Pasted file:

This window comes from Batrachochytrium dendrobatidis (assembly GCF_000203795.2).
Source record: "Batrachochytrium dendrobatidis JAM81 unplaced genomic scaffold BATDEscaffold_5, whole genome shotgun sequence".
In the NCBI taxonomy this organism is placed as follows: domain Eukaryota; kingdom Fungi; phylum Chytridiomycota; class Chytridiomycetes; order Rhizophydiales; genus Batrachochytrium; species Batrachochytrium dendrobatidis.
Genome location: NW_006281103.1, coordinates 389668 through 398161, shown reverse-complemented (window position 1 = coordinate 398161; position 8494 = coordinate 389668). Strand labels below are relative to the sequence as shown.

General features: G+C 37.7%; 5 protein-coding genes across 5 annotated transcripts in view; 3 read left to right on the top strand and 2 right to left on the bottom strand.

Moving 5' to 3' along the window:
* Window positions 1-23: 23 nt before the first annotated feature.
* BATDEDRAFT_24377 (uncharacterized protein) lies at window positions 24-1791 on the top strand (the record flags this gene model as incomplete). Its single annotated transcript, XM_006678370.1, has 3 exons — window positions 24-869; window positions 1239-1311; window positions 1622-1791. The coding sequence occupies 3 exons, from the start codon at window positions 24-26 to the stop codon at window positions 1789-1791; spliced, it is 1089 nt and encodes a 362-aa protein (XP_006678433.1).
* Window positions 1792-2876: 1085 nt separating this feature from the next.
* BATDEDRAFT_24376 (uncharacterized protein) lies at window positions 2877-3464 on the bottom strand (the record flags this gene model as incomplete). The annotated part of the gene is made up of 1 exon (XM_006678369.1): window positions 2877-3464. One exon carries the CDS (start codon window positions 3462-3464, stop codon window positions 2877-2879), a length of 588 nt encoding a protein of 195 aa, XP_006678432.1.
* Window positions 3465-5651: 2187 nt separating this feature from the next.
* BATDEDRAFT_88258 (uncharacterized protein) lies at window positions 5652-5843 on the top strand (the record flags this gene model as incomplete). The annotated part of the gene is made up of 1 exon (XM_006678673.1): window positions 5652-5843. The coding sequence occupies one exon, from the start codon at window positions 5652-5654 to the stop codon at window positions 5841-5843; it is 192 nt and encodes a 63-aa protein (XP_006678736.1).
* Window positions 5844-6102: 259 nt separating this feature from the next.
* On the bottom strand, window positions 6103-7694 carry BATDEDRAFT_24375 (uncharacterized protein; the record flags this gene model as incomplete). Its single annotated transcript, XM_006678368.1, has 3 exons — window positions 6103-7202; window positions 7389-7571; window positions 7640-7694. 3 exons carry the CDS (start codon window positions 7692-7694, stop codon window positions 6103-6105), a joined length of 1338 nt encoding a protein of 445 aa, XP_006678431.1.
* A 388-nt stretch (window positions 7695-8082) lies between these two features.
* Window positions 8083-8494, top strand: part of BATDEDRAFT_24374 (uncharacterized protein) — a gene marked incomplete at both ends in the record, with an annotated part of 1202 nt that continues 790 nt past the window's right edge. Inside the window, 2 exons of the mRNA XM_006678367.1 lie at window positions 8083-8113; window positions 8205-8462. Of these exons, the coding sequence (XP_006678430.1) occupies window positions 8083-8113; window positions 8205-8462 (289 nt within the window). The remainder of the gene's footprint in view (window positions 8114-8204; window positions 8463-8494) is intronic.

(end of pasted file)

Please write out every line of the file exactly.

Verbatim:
This window comes from Batrachochytrium dendrobatidis (assembly GCF_000203795.2).
Source record: "Batrachochytrium dendrobatidis JAM81 unplaced genomic scaffold BATDEscaffold_5, whole genome shotgun sequence".
In the NCBI taxonomy this organism is placed as follows: domain Eukaryota; kingdom Fungi; phylum Chytridiomycota; class Chytridiomycetes; order Rhizophydiales; genus Batrachochytrium; species Batrachochytrium dendrobatidis.
Genome location: NW_006281103.1, coordinates 389668 through 398161, shown reverse-complemented (window position 1 = coordinate 398161; position 8494 = coordinate 389668). Strand labels below are relative to the sequence as shown.

General features: G+C 37.7%; 5 protein-coding genes across 5 annotated transcripts in view; 3 read left to right on the top strand and 2 right to left on the bottom strand.

Moving 5' to 3' along the window:
* Window positions 1-23: 23 nt before the first annotated feature.
* BATDEDRAFT_24377 (uncharacterized protein) lies at window positions 24-1791 on the top strand (the record flags this gene model as incomplete). Its single annotated transcript, XM_006678370.1, has 3 exons — window positions 24-869; window positions 1239-1311; window positions 1622-1791. The coding sequence occupies 3 exons, from the start codon at window positions 24-26 to the stop codon at window positions 1789-1791; spliced, it is 1089 nt and encodes a 362-aa protein (XP_006678433.1).
* Window positions 1792-2876: 1085 nt separating this feature from the next.
* BATDEDRAFT_24376 (uncharacterized protein) lies at window positions 2877-3464 on the bottom strand (the record flags this gene model as incomplete). The annotated part of the gene is made up of 1 exon (XM_006678369.1): window positions 2877-3464. One exon carries the CDS (start codon window positions 3462-3464, stop codon window positions 2877-2879), a length of 588 nt encoding a protein of 195 aa, XP_006678432.1.
* Window positions 3465-5651: 2187 nt separating this feature from the next.
* BATDEDRAFT_88258 (uncharacterized protein) lies at window positions 5652-5843 on the top strand (the record flags this gene model as incomplete). The annotated part of the gene is made up of 1 exon (XM_006678673.1): window positions 5652-5843. The coding sequence occupies one exon, from the start codon at window positions 5652-5654 to the stop codon at window positions 5841-5843; it is 192 nt and encodes a 63-aa protein (XP_006678736.1).
* Window positions 5844-6102: 259 nt separating this feature from the next.
* On the bottom strand, window positions 6103-7694 carry BATDEDRAFT_24375 (uncharacterized protein; the record flags this gene model as incomplete). Its single annotated transcript, XM_006678368.1, has 3 exons — window positions 6103-7202; window positions 7389-7571; window positions 7640-7694. 3 exons carry the CDS (start codon window positions 7692-7694, stop codon window positions 6103-6105), a joined length of 1338 nt encoding a protein of 445 aa, XP_006678431.1.
* A 388-nt stretch (window positions 7695-8082) lies between these two features.
* Window positions 8083-8494, top strand: part of BATDEDRAFT_24374 (uncharacterized protein) — a gene marked incomplete at both ends in the record, with an annotated part of 1202 nt that continues 790 nt past the window's right edge. Inside the window, 2 exons of the mRNA XM_006678367.1 lie at window positions 8083-8113; window positions 8205-8462. Of these exons, the coding sequence (XP_006678430.1) occupies window positions 8083-8113; window positions 8205-8462 (289 nt within the window). The remainder of the gene's footprint in view (window positions 8114-8204; window positions 8463-8494) is intronic.